Prime Minister David Cameron is "acting like a school boy bully" by not listening to the Lords on tax credit cuts says Liberal Democrat Lord Newby

James Nickerson
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Cameron could flood the House of Lords with Tory peers (Source: Getty)

The government's controversial decision to cut tax credits has come under renewed pressure as Lord Newby said the House of Lords will obstruct the legislation, and Prime Minister David Cameron would face a "constitutional crisis of his own making" if he took measures against the Lords in response.

The government no longer has a majority in the House of Lords as over 100 Liberal Democrat peers turned to opposition after the Conservatives won the General Election, meaning the government faces real opposition from the upper house.

Read more: Osborne's "rhetoric on tax credits is just empty words" due to lack of analysis

However, there is a long running convention that means the Lords should not hold up financial measures, even though in theory it can.

Opposition peers want to vote the plans down with what's been termed a "fatal motion". Newby, who is Lib Dem chief whip in the Lords, said the government is not permitting enough discussion in either House on legislation which is unamendable. Speaking to BBC Radio 4's Today programme he said:

The measures which the Chartered Institute of Taxation - not a bunch of raving lefties - say would be devastating for the majority of tax credit claimants.

We believe parliament should have more opportunity to debate these issues and the government needs to think again about them.

But if the Lords do hold up the legislation, Cameron could then flood the Lords with Tory peers.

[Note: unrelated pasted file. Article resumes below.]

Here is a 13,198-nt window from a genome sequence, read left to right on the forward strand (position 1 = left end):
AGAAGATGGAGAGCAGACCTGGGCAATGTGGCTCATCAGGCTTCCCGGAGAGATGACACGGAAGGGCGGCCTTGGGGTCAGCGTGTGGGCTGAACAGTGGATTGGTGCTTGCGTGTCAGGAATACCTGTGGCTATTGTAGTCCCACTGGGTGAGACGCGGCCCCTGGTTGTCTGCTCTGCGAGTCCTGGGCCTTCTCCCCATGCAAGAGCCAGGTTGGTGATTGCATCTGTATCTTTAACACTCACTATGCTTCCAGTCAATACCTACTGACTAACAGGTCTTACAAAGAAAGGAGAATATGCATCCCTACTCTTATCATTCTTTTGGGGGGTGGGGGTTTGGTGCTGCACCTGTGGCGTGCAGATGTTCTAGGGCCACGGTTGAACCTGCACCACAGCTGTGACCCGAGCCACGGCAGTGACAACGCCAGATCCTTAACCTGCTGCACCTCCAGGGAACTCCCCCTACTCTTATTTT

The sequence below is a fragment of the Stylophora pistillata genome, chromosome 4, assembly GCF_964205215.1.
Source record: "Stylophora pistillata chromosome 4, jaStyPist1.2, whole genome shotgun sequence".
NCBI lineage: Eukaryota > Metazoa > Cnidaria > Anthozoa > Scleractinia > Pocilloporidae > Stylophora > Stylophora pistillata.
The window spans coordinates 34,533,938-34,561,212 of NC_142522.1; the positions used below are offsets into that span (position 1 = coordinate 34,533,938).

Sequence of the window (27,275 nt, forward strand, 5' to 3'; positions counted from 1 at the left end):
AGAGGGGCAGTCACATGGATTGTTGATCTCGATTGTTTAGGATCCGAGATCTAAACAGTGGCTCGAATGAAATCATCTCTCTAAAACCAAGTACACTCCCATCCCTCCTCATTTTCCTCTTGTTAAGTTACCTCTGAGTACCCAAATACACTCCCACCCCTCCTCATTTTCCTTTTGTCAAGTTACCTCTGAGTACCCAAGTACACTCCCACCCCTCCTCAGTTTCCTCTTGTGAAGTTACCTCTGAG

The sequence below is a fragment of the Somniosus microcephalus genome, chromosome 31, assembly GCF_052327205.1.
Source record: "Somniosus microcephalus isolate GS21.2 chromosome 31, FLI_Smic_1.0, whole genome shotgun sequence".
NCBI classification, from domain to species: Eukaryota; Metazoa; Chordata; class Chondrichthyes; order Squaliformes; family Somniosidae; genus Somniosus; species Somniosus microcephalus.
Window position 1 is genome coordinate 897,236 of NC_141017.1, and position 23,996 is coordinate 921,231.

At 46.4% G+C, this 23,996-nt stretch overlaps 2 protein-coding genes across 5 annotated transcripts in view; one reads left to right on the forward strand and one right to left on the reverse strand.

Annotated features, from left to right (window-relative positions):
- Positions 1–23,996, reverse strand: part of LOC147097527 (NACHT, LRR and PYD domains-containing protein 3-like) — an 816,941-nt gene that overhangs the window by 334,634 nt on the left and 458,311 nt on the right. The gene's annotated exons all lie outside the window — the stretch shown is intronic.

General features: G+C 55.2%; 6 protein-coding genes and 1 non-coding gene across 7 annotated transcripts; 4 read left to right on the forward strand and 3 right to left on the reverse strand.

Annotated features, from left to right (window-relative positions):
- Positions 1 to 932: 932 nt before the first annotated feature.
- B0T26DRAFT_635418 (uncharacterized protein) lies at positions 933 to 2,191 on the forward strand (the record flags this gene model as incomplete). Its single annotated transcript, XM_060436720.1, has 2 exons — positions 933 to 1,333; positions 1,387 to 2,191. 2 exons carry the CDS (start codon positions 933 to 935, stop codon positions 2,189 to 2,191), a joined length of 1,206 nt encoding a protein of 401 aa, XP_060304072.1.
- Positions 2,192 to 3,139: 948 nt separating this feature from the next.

Newby said the Prime Minister is acting like a "school boy bully. He's being challenged in the playground so he's threatening to bring round lots of his mates to duff us up. He would be creating a constitutional crisis, but that would be of his making, not ours".

Read more: Ken Clarke tells chancellor George Osborne to push ahead with tax credit cuts despite criticism

However, Lord Butler hit back, saying a fatal motion would amount to the Lords getting too big for its boots. "The fact is the House of Commons has passed the legislation and the Lords has long accepted the supremacy that the Commons decides tax and expenditure measures. This is clearly a tax measure and central to the government's cut of £12bn in welfare, on which they were elected so recently."

Chancellor George Osborne had previously come under fire from the House of Commons, including MPs from his own party, who were frustrated over the changes, which mean three million families will lose on average £1,000 a year, according to research from the IFS.

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